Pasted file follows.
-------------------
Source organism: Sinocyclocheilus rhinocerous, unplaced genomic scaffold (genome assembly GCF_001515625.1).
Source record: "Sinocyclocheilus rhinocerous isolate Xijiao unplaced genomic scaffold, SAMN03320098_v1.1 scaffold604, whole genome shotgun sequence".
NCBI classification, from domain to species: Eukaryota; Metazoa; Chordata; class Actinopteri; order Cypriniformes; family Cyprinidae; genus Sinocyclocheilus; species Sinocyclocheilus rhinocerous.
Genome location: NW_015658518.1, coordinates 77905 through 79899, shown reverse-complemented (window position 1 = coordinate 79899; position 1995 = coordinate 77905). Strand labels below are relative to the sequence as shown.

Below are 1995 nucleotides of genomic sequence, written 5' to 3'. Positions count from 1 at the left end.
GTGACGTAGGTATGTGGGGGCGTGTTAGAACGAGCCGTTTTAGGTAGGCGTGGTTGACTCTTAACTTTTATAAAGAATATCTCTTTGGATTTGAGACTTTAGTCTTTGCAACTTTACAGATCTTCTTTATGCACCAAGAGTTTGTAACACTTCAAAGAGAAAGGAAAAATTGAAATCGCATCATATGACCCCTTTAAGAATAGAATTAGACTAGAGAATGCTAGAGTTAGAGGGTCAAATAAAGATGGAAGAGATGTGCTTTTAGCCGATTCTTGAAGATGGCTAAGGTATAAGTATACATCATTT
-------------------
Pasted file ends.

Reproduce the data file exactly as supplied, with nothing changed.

Source organism: Sinocyclocheilus rhinocerous, unplaced genomic scaffold (genome assembly GCF_001515625.1).
Source record: "Sinocyclocheilus rhinocerous isolate Xijiao unplaced genomic scaffold, SAMN03320098_v1.1 scaffold604, whole genome shotgun sequence".
NCBI classification, from domain to species: Eukaryota; Metazoa; Chordata; class Actinopteri; order Cypriniformes; family Cyprinidae; genus Sinocyclocheilus; species Sinocyclocheilus rhinocerous.
Genome location: NW_015658518.1, coordinates 77905 through 79899, shown reverse-complemented (window position 1 = coordinate 79899; position 1995 = coordinate 77905). Strand labels below are relative to the sequence as shown.

Below are 1995 nucleotides of genomic sequence, written 5' to 3'. Positions count from 1 at the left end.
GTGACGTAGGTATGTGGGGGCGTGTTAGAACGAGCCGTTTTAGGTAGGCGTGGTTGACTCTTAACTTTTATAAAGAATATCTCTTTGGATTTGAGACTTTAGTCTTTGCAACTTTACAGATCTTCTTTATGCACCAAGAGTTTGTAACACTTCAAAGAGAAAGGAAAAATTGAAATCGCATCATATGACCCCTTTAAGAATAGAATTAGACTAGAGAATGCTAGAGTTAGAGGGTCAAATAAAGATGGAAGAGATGTGCTTTTAGCCGATTCTTGAAGATGGCTAAGGTATAAGTATACATCATTT